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Rankism: The Elephant in Professor Gates’s House

The Gates Affair reminds us of our sorry history of racial profiling and gives new impetus to ending it. It also suggests that we’re more likely to eradicate profiling if we show our guardians the same dignity that we seek for ourselves.

When renown Harvard professor Henry Louis Gates, Jr. was arrested at his Campbridge, MA home, we were quick to look at the incident through the lens of race.


But it soon became clear that race was not the whole story. To bring things fully into focus, we need a second lens—that of rank. The lens of race highlights the well-known injustices of racism. The lens of rank reveals the less well recognized indignities of rankism.

Rankism has not received the attention that racism has. Perhaps its time has come. But, before looking through the lens of rank, a common misconception must be cleared away.

Rank, in itself, is not the problem. Like race, rank is just a fact of life. Rank tells us who’s in charge. Used properly, it’s a useful organizational tool. The problem lies not with rank per se, but in rank abuse. By analogy with racism, sexism, and ageism, abuse of the power signified by rank is rankism. Once you have a name for it, you see it everywhere.

Rankism is the principal source of man-made indignity. As indignities accumulate, it becomes harder to repress the indignation they seed. Beyond a threshold that varies according to personal history, indignation erupts. It is not hard to understand why Professor Gates felt humiliated by treatment he interpreted as another instance of the racial profiling that has long dogged African-Americans and others lacking the protections of social rank.

On top of that, a pillar of common law has it that “a man’s home is his castle.” Homeowner Gates might reasonably have assumed that he outranked a law enforcement officer on his home turf. While giving vent to his indignation can be questioned, it’s not difficult to understand his anger.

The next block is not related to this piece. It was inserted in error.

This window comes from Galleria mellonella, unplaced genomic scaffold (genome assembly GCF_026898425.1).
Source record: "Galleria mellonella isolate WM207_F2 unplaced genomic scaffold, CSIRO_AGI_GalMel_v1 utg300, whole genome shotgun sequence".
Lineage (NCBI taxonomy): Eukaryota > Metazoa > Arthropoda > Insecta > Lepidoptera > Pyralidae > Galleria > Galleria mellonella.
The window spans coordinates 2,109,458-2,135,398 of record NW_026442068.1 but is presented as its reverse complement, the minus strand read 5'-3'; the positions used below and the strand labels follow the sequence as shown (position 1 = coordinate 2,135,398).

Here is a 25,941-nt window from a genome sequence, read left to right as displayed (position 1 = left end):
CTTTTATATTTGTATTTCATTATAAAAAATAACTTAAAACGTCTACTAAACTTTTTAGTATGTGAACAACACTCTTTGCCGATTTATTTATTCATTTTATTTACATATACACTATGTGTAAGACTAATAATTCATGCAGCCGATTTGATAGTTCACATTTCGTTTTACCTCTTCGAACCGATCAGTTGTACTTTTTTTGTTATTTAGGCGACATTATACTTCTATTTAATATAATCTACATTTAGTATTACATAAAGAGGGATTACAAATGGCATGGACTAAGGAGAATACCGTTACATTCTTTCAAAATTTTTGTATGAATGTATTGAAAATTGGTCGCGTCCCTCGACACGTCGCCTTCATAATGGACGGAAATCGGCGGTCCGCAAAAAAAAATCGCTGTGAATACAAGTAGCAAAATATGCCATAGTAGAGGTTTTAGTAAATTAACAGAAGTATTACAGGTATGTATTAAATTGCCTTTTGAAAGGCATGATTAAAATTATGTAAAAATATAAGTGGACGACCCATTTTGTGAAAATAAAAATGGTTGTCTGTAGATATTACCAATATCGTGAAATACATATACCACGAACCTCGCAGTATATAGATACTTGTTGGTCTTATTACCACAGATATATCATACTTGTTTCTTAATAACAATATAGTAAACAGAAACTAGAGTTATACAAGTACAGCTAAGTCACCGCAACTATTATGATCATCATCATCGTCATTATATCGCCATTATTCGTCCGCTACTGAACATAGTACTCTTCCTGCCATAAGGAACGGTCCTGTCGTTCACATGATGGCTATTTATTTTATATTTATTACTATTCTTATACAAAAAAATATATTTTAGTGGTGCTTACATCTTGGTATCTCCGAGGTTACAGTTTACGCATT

Now turn the lens of rank on the attending police. Police are trained to assume command of unruly situations. While on duty, the understanding is that our guardians outrank us, precisely so they will have the authority they need to stabilize volatile situations.

We expect the police to exercise their authority according to strict rules that safeguard individual rights and the public interest. On those occasions when our guardians do abuse their rank, victims’ only resort is to take the matter to a higher authority. That minorities and the poor, more than others, must pursue justice in this way is evidence that rankism falls disproportionately on them.

The Gates Affair, and the discussion it has provoked, were incubated in America’s racial history and aggravated by confusion about rank and its proper use. To reach a judgment on the Gates Affair, one must decide whether or not Professor Gates improperly attempted to assert his rank—as a Harvard professor or as homeowner—over the policeman.

It is equally germane to ascertain whether or not Sergeant Crowley overstepped his legitimate authority in arresting Professor Gates. My purpose here is not to rehash, let alone try to pass judgment, but rather to find, in our obsession with the incident, a clue to the crux of the matter.

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The Gates Affair is that rarest of teachable moments—one that provides an opportunity to drive home an old lesson while offering us a new one.

The Gates Affair reminds us of our sorry history of racial profiling and gives new impetus to ending it. It also suggests that we’re more likely to eradicate profiling if we show our guardians the same dignity that we seek for ourselves.

But, more important than assigning blame in the case is turning the lens of rank around and seeing what it tells us about ourselves and our relationships.

The clash between Professor Gates and Sergeant Crowley grips us because it mirrors our own struggles with rank and its rightful use.

How much deference is due our boss, our spouse, elders, children, teachers, doctors, religious leaders, and elected officials? Where does the proper use of rank end, and rankism begin? When it is we who are outranked, do our superiors treat us respectfully? If not, why not? In those areas where we hold rank over others, do we protect their dignity as we would have them protect our own?

At long last, we’ve got racism in our sights. But rankism is still largely below the radar. Like racism and sexism before they were identified, rankism is endemic, ubiquitous, and seemingly impregnable.

It’s an unrecognized source of dysfunctionality in families, schools, the workplace, religious institutions, and healthcare. Like the more familiar isms, now finally on the defensive, it too will have to be rooted out of our social institutions if we are to perfect our union.

The Gates Affair offers an opportunity to widen our lens so as to take in all varieties of rank abuse and to recognize the indignities that arise from them.

robert fuller

The professor and the policeman will have served us well if the incident with which they are identified is seen as a milestone towards an America in which, without exception, everyone—the public and the police, employees and employers, students and teachers, blacks and whites, young and old, gays and straights, everyone—is accorded equal dignity.

by Robert W. Fuller

Robert Fuller is the author of Somebodies and Nobodies: Overcoming the Abuses of Rankism.